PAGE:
Tonight, I saw people streaming to say selichot at the Kotel, the Western Wall. Thousands upon thousands from all over Israel, from every background, dressed in every style, streaming to the Kotel and then standing together at a special time in a special place, opening their hearts.
I was standing next to a group that was looking at the words for the first time, and I envied them a little bit: “Our soul is yours, our body is your handiwork, have compassion on your creation”, “We have sinned before you, Be merciful towards us”. Sometimes the simple meaning of these familiar words is forgotten.
On the way to the Kotel I saw campaign posters, still hanging as before, of the election candidates explaining why only they are strong and good and why the others are not. The spiritual direction yesterday at the Kotel was just the opposite, appropriately preparing us for the coming campaign of Rosh Hashanah, the ten days of teshuva, and finally Yom Kippur: to search for what is lacking in me and not to hold others responsible for my own shortcomings; not to broadcast that I am the strongest and most powerful, but to acknowledge that I am weak and in desperate need of kindness and mercy. And yes, also to know how to admit that I am not perfect, that I made mistakes, and that I want to improve.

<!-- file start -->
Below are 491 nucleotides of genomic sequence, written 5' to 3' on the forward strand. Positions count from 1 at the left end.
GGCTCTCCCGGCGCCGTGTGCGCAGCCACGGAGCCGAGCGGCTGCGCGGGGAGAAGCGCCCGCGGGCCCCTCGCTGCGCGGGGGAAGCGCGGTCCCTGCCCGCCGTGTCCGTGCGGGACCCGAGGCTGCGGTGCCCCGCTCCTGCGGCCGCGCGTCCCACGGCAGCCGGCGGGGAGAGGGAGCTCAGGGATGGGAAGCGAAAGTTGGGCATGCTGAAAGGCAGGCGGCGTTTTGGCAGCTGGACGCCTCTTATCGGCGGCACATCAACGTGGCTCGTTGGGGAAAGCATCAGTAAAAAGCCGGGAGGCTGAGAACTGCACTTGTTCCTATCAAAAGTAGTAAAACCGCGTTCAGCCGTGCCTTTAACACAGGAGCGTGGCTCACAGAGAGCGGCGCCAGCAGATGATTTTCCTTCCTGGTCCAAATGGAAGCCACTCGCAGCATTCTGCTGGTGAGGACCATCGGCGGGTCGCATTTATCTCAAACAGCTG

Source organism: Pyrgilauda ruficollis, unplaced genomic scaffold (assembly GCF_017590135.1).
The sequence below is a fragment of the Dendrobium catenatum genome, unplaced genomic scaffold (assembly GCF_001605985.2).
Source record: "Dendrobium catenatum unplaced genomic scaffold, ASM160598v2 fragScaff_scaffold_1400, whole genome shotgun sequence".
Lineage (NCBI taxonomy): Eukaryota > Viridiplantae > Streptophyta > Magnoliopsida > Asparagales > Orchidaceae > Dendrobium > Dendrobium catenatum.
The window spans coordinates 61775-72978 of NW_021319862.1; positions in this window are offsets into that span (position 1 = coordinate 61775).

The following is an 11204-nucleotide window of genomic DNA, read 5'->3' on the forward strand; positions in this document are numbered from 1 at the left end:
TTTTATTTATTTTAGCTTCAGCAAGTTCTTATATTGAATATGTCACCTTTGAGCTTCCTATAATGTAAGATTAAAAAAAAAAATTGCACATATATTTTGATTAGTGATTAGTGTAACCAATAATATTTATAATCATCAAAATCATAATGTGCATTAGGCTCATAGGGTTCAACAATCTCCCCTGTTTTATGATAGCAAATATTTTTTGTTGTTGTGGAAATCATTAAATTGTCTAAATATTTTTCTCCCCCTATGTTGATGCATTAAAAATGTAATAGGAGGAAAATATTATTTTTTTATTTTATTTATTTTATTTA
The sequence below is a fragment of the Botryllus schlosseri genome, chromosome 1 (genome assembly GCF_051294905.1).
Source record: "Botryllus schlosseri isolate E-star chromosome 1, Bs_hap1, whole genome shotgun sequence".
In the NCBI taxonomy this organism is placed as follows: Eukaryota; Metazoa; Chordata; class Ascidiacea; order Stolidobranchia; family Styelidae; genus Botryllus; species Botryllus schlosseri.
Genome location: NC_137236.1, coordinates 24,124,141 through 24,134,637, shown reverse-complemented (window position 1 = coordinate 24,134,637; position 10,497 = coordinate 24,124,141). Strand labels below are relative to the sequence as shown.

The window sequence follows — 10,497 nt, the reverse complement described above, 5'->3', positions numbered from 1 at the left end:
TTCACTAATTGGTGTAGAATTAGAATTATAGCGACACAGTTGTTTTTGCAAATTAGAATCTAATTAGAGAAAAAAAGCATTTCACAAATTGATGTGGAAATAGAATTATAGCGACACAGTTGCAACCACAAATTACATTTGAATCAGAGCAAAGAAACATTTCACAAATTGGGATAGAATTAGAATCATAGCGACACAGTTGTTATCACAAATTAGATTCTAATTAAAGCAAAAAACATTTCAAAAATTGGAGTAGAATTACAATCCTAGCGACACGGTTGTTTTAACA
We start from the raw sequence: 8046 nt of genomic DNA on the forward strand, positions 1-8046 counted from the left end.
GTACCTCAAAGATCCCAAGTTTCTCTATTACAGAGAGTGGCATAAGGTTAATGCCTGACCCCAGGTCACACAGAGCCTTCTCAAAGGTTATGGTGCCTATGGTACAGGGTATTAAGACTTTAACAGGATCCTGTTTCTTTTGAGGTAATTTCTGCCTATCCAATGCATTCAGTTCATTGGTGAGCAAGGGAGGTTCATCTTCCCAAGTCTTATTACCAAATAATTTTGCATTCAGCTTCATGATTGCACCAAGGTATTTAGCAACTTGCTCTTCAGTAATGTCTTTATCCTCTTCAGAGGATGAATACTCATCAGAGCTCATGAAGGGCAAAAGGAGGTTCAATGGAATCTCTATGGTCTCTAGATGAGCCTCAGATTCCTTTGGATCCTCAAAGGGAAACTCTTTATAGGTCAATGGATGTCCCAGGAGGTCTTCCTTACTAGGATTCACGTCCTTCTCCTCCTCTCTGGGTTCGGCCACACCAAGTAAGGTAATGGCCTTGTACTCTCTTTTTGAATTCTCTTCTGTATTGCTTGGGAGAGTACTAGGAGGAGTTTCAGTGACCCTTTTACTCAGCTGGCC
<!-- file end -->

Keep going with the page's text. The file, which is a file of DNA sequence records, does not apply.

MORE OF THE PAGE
On Saturday night when Shabbat ends, Ashkenzim will join Sefardic Jews in reciting selichot. It seems to me that the timing this year is most appropriate for all of us.